Observing the competencies that we are teaching, whether it be in a favorite fictional character or a hometown hero featured in the local news, gives our students opportunities to see that leadership in action in everyday real life ways.


Myth 3: Lead From Here is an “add on.” It is taking away from academic instruction.


Busted:  This could not possibly be farther from the truth. On the contrary, Lead From Here enhances academic instruction at Ravenscroft. All of our work with Lead From Here is in direct service to the Ravenscroft mission of “preparing students to thrive in a complex and interdependent world.” The more I learn about the competencies that we are teaching our students, and quite frankly that I am learning myself, the more I question how we can expect our students to succeed academically and in life without these competencies firmly in place.


Probably one of the most important competencies in the Leading Self circle of our framework is “motivated.” As a parent of two current Upper School students, I can tell you that it is pretty difficult to experience success without motivation at Ravenscroft. It is hard to be growth-minded and resilient if you are not motivated to grow, change, and get better at what you are doing. The teachers in all three divisions are being trained to help students internalize the Lead From Here competencies in order to help them find whatever personally motivates them as individuals. They are helping students learn how to recognize when they are experiencing a growth opportunity, how to push through the challenge, and come out stronger and smarter than they started.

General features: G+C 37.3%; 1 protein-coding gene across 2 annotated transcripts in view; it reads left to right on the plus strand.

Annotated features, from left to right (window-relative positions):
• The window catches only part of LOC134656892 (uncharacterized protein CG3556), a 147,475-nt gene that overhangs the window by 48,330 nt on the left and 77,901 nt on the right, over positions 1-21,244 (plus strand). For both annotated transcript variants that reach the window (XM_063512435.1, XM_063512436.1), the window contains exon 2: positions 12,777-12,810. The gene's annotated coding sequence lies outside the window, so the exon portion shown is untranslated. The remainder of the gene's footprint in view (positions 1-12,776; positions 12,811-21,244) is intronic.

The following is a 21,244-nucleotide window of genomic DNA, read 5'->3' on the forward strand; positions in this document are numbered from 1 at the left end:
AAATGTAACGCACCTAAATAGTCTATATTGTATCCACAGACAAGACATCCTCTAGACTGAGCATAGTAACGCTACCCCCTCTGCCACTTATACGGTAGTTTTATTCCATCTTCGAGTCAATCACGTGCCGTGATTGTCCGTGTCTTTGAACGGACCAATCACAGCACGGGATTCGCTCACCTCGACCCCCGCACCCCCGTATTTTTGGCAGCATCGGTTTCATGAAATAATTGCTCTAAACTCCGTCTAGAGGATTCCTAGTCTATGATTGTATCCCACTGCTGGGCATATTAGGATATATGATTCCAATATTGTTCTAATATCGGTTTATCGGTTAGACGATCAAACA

Motivation is also what ignites the fires of creative problem solving in our students. Eileen Price currently has a group of students who have been moved and motivated to change their world. She says, “My fourth-grade girls have started a club called Girls Can. They were inspired by a story I told them about research showing girls are not encouraged to build, which inhibits their spatial acuity, which is a factor in girls not choosing math and science fields in later years. On their own, they have planned, recruited, and are doing this at their homes over the summer.” It is clear to me that this work we are doing is mission central. These students we are raising together are going to make a difference in the world because we are equipping them with 21st-century skills and giving them the space to do so while they are still in Lower School.


In order for our work with Lead From Here to continue to grow we need to bust as many of these myths as possible. Please take the time to leave a comment if you have heard any other myths about Lead From Here that may need busting.  I would also encourage you to talk to your child’s teacher or to a member of our Lower School Leadership Team if you have any further questions or stories you would like to share.